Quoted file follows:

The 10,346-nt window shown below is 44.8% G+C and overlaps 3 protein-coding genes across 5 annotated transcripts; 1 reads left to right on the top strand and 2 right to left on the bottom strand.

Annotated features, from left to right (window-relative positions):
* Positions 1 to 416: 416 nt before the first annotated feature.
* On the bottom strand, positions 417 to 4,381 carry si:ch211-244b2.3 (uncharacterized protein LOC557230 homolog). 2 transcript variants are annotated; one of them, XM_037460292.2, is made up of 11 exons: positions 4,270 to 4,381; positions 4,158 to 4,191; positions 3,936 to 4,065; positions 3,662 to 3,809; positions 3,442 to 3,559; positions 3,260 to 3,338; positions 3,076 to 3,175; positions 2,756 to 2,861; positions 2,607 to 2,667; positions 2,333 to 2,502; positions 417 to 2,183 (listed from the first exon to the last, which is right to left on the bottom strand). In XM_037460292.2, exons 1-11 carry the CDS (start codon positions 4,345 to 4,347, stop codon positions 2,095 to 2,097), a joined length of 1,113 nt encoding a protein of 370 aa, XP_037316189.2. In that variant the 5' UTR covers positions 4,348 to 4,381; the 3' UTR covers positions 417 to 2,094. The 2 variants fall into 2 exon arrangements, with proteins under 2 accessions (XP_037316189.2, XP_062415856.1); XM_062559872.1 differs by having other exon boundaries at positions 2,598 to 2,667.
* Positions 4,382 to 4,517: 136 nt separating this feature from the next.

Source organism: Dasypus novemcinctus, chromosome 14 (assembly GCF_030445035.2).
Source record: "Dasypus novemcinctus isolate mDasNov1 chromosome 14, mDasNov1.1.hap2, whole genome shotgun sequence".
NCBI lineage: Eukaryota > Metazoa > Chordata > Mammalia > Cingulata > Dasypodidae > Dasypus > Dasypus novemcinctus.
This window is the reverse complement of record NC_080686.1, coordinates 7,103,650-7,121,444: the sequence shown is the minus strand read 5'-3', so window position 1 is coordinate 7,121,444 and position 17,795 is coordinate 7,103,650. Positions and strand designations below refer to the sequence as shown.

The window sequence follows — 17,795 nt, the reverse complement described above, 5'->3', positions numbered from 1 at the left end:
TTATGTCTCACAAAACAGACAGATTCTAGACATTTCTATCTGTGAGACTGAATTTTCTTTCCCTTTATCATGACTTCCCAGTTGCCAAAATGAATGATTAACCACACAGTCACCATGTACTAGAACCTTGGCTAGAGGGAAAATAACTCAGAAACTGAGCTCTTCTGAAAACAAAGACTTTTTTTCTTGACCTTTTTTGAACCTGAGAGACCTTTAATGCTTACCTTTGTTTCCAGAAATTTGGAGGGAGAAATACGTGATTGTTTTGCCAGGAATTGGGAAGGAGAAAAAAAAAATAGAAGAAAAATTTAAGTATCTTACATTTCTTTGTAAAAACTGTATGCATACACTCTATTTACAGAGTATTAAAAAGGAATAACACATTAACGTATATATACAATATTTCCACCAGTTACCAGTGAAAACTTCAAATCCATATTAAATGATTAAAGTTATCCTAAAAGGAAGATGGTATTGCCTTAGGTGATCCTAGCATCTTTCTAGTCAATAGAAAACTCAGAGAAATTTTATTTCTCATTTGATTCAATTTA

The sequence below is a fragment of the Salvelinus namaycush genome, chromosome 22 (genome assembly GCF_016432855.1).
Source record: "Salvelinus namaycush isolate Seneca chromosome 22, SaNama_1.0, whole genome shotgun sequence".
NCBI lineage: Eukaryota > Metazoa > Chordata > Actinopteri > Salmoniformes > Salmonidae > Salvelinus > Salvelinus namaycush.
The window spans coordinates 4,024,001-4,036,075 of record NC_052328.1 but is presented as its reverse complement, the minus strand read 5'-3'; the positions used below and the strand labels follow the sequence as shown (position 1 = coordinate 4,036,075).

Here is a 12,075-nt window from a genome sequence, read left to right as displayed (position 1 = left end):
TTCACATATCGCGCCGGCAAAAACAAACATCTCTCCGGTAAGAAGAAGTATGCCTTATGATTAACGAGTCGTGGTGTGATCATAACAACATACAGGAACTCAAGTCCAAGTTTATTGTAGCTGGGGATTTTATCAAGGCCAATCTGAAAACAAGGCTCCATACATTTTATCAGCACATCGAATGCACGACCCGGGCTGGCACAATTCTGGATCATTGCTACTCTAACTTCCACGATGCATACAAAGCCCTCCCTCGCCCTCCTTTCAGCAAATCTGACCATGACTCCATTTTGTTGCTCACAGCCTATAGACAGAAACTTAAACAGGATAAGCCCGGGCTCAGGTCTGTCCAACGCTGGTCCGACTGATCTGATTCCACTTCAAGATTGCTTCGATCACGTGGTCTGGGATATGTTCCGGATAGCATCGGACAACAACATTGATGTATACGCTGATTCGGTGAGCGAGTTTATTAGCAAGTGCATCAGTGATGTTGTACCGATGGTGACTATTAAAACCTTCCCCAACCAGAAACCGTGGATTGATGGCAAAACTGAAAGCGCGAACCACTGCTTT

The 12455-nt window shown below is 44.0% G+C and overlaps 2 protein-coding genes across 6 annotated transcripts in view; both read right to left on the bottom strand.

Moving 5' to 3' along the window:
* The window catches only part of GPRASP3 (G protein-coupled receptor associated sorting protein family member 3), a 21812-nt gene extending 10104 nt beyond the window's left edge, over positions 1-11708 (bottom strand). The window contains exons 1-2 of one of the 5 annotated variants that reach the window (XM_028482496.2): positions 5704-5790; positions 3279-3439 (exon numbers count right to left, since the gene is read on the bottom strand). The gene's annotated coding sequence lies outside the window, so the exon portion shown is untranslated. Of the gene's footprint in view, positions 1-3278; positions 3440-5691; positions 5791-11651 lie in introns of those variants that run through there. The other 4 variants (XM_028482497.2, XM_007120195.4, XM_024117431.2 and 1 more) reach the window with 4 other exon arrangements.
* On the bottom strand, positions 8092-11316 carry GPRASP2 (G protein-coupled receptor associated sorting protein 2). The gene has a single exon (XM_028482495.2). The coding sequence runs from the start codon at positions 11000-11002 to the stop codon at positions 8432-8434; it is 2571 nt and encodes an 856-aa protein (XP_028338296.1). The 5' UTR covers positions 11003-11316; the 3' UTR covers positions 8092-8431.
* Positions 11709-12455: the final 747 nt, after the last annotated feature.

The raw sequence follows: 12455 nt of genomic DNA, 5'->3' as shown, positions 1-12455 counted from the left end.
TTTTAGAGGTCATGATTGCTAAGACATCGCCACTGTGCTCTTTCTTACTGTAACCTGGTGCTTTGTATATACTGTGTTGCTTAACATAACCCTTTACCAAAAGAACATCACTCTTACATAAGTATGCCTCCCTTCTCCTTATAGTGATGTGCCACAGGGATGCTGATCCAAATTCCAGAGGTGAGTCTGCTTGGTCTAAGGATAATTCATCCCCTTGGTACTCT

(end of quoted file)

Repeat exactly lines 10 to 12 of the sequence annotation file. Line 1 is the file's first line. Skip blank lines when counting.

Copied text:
The window sequence follows — 17,795 nt, the reverse complement described above, 5'->3', positions numbered from 1 at the left end:
TTATGTCTCACAAAACAGACAGATTCTAGACATTTCTATCTGTGAGACTGAATTTTCTTTCCCTTTATCATGACTTCCCAGTTGCCAAAATGAATGATTAACCACACAGTCACCATGTACTAGAACCTTGGCTAGAGGGAAAATAACTCAGAAACTGAGCTCTTCTGAAAACAAAGACTTTTTTTCTTGACCTTTTTTGAACCTGAGAGACCTTTAATGCTTACCTTTGTTTCCAGAAATTTGGAGGGAGAAATACGTGATTGTTTTGCCAGGAATTGGGAAGGAGAAAAAAAAAATAGAAGAAAAATTTAAGTATCTTACATTTCTTTGTAAAAACTGTATGCATACACTCTATTTACAGAGTATTAAAAAGGAATAACACATTAACGTATATATACAATATTTCCACCAGTTACCAGTGAAAACTTCAAATCCATATTAAATGATTAAAGTTATCCTAAAAGGAAGATGGTATTGCCTTAGGTGATCCTAGCATCTTTCTAGTCAATAGAAAACTCAGAGAAATTTTATTTCTCATTTGATTCAATTTA

The sequence below is a fragment of the Salvelinus namaycush genome, chromosome 22 (genome assembly GCF_016432855.1).